Working for the Weekend
April and early May are usually quiet around Cape May, the less popular of the “shoulder seasons” that bookend the frenzied summer months when the town is swarmed with visitors. If you happen to stroll down Howard Street in April, just as the season is coming into view, you might be surprised to find the Chalfonte Hotel bustling with activity.
Twice a year, at the start and end of the summer seasons, the Chalfonte welcomes a group of volunteers for a Work Weekend to make sure the 146-year-old building and grounds are in good shape for guests. The number of volunteers is around 50, says Dillon Mullock, General Manager of the hotel. Volunteers arrive on Friday night, stay at the hotel, and work for much of the day Saturday and Sunday.
The guests are grouped into crews: carpentry, gardening, awning, painting, sewing, headed by veteran volunteers with expertise. From painting to polishing, fixing broken rocking chairs and stitching up torn awnings, the groups get the hotel in order.
From its inception in the 1970s, the Chalfonte’s Work Weekend has evolved with time, from its saving grace to a tradition of friends. Most Work Weekend volunteers have this in common: they have stayed in Cape May, have an affection for the town’s old-world charm, and a dedication to maintaining it.
“The Chalfonte is my favorite hotel in Cape May,” says Terry Ziegner of Oakland, NJ, who has volunteered with her husband for about eight years. “It’s old Cape May. It’s not Congress Hall, but I love old buildings and I love the Chalfonte.”
The Ziegners split up during Work Weekend duties, her husband joining the carpentry crew and Terry outside with the gardening crew. Last year, she did some ad hoc design work, sprucing up an exterior door with a window planter and paint and remaking a game room into a vintage-style tearoom.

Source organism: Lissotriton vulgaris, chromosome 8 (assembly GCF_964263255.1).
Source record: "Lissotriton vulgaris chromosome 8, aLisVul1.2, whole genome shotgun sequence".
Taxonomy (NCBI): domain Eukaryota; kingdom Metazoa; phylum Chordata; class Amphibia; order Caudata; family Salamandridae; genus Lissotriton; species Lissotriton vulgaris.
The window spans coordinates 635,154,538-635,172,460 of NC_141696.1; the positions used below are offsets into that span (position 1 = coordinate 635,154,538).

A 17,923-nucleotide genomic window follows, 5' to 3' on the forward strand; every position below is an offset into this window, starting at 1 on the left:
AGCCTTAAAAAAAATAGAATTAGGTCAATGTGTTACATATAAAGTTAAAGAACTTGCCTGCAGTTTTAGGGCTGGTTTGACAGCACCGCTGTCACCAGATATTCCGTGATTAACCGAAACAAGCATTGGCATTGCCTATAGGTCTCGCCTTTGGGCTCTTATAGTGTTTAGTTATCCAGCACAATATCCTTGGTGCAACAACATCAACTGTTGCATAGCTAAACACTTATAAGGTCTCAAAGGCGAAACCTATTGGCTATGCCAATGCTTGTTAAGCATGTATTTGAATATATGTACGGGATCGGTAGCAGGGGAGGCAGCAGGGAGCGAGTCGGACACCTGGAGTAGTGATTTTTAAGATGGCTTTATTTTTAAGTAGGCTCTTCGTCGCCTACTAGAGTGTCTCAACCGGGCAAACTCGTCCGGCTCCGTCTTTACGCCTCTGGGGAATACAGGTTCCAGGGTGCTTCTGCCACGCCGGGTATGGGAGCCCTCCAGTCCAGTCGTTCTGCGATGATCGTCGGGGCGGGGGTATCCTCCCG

“We know the place well, and we have the freedom to do whatever needs to be done,” she says.
The Chalfonte is the longest continuously operated hotel in town, a landmark with its 19th-century carpenter gothic style eaves, green-thatched cupola and intricate lattice work that stretch the length of its two stories of porches. Since it was built in 1876, the Chalfonte has stayed standing despite a litany of challenges. First, it survived the fire in 1878 that destroyed much of the original buildings in Cape May. Additionally, the very environment of the shore threatens to break it down; the salt air wears down paint and warps wood at twice the speed of a building farther inland, accelerating the aging process on the building’s old bones. In the 1970s, it was saved from demolition from developers who had their eye on turning Cape May into a more modern shore town, an effort led by architect Carolyn Pitts resulting in the entire town being registered as a National Historic Landmark.
It was on the heels of this preservation movement of the 70s that the Work Weekends began, when architecture graduate students from the University of Maryland participated in a three-week work study devoted to preserving the Chalfonte’s historic structure.
When Dave Dittman retired from his job as a social studies teacher at age 60, his plan was to switch gears and practice carpentry. Since joining the Chalfonte’s Work Weekends after hearing about it from friends, he has become a co-lead on the carpentry team, and an on-call worker who makes his way to Cape May about once a month to help with odd jobs.
“We take on things that do not require a permit, but do require skill,” he says of his work at the Chalfonte.